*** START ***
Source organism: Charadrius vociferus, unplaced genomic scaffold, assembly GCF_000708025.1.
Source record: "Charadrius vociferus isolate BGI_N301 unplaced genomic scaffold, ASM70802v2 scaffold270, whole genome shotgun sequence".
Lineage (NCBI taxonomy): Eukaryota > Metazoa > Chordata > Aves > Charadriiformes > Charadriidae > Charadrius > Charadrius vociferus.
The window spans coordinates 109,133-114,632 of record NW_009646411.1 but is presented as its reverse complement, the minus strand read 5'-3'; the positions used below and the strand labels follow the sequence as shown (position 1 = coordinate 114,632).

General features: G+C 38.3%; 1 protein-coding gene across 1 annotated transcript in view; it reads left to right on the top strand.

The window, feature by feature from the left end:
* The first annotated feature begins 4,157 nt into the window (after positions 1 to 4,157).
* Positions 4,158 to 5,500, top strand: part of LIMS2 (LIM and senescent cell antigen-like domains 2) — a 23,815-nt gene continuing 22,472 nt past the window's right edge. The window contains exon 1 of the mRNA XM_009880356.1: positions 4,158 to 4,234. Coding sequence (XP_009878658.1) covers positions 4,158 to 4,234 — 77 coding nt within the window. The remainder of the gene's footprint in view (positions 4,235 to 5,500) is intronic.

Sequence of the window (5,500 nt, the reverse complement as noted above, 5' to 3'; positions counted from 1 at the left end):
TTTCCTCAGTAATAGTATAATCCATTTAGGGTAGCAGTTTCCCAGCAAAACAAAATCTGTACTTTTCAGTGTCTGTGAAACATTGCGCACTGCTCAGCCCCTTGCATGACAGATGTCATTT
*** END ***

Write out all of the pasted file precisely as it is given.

Source organism: Charadrius vociferus, unplaced genomic scaffold, assembly GCF_000708025.1.
Source record: "Charadrius vociferus isolate BGI_N301 unplaced genomic scaffold, ASM70802v2 scaffold270, whole genome shotgun sequence".
Lineage (NCBI taxonomy): Eukaryota > Metazoa > Chordata > Aves > Charadriiformes > Charadriidae > Charadrius > Charadrius vociferus.
The window spans coordinates 109,133-114,632 of record NW_009646411.1 but is presented as its reverse complement, the minus strand read 5'-3'; the positions used below and the strand labels follow the sequence as shown (position 1 = coordinate 114,632).

General features: G+C 38.3%; 1 protein-coding gene across 1 annotated transcript in view; it reads left to right on the top strand.

The window, feature by feature from the left end:
* The first annotated feature begins 4,157 nt into the window (after positions 1 to 4,157).
* Positions 4,158 to 5,500, top strand: part of LIMS2 (LIM and senescent cell antigen-like domains 2) — a 23,815-nt gene continuing 22,472 nt past the window's right edge. The window contains exon 1 of the mRNA XM_009880356.1: positions 4,158 to 4,234. Coding sequence (XP_009878658.1) covers positions 4,158 to 4,234 — 77 coding nt within the window. The remainder of the gene's footprint in view (positions 4,235 to 5,500) is intronic.

Sequence of the window (5,500 nt, the reverse complement as noted above, 5' to 3'; positions counted from 1 at the left end):
TTTCCTCAGTAATAGTATAATCCATTTAGGGTAGCAGTTTCCCAGCAAAACAAAATCTGTACTTTTCAGTGTCTGTGAAACATTGCGCACTGCTCAGCCCCTTGCATGACAGATGTCATTT